The greatest interest was in the last two of these, and they were taken together as a single agenda item for the whole meeting: SOA and Cloud Architecture. The third topic, fine-grained policy-based authorization for exposing data in the Cloud, was considered to be more Cloud-related than SOA-related, and it was agreed to keep it back for the CloudCamp the following day. The other two topics, SOA and Cloud service models and vendor-neutral framework for registry/repository access were considered by separate subgroups meeting in parallel.

The discussions were lively and raised several interesting points.

SOA and Cloud Architecture

Cloud is a consumption and delivery model for SOA, but Cloud and SOA services are different. All Cloud services are SOA services, but not all SOA services are Cloud services, because Cloud services have additional requirements for Quality of Service (QoS) and delivery consumption.

Cloud requires a different approach to QoS. Awareness of the run-time environment and elasticity is crucial for Cloud applications.

Cloud architectures are service-oriented, but they need additional architectural building blocks, particularly for QoS. They may be particularly likely to use a REST-ful approach, but this is still service-oriented.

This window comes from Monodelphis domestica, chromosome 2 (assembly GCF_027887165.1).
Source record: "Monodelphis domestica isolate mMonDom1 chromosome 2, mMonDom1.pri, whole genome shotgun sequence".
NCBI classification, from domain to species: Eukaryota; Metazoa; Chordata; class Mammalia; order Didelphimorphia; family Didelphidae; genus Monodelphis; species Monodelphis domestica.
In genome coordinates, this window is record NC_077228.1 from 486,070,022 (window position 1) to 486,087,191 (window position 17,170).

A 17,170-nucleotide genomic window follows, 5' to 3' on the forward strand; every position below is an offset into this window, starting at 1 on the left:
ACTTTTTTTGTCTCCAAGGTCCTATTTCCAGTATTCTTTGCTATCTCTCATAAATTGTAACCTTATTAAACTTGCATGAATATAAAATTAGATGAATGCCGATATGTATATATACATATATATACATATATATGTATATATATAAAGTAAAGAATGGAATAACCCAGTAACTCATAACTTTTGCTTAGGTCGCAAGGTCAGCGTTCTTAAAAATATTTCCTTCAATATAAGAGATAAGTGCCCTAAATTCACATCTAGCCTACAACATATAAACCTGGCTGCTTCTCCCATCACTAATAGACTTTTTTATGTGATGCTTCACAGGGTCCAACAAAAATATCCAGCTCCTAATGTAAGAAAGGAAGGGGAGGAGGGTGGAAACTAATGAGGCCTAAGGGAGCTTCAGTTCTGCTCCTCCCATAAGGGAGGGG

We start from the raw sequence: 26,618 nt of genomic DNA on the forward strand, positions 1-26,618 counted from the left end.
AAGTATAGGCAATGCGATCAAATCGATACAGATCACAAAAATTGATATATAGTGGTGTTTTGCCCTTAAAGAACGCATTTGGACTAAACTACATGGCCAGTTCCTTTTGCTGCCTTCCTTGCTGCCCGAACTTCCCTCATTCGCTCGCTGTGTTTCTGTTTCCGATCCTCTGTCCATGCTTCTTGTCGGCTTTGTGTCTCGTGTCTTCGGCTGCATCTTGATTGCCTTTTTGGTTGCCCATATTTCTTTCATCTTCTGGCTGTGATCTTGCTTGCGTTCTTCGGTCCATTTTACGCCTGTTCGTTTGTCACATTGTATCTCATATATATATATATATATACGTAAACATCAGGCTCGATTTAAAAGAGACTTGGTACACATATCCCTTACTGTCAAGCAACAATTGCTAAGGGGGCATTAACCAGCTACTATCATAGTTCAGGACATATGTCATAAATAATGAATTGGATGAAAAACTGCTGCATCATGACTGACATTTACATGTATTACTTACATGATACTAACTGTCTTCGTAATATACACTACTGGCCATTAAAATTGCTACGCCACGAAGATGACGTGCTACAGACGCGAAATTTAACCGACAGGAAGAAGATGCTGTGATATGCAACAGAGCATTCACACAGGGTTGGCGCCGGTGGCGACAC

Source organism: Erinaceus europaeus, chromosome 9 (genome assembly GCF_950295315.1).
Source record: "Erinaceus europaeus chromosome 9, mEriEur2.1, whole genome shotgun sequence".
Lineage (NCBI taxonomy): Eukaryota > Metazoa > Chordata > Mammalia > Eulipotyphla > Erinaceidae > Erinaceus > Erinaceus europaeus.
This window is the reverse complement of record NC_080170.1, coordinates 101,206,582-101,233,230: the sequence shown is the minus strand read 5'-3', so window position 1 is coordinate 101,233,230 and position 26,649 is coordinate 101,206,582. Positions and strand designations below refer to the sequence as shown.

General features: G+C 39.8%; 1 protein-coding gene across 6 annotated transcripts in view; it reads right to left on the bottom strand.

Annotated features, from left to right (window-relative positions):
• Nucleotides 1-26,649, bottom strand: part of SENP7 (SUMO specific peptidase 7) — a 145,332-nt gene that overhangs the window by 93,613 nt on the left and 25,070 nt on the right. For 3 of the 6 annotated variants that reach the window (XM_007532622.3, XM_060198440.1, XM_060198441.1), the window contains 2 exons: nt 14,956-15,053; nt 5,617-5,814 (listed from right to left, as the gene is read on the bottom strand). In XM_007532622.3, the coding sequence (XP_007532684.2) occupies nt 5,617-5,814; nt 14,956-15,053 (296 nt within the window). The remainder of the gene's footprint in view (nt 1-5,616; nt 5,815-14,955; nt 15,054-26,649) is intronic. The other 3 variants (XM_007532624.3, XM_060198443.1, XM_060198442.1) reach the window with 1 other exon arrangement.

A final important point is that, within a service-oriented architecture, the Cloud is transparent to the consumer. The service consumer ultimately should not care whether a service is on the Cloud.

Vendor-Neutral Framework for Registry/Repository Access

The concept of vendor-neutral access to SOA registries and repositories is good, but it requires standard data models and protocols to be effective.

The Open Group SOA ontology has proved a good basis for a modeling framework.

Common methods for vendor-neutral access could help services in the Cloud connect to multiple registries and repositories.

Does SOA Apply to Cloud service Models?

The central idea here is that the cloud service models – Infrastructure as a Service (IaaS), Platform as a Service (PaaS), and Software as a Service (SaaS) – could be defined as services in the SOA sense, with each of them exposing capabilities through defined interfaces.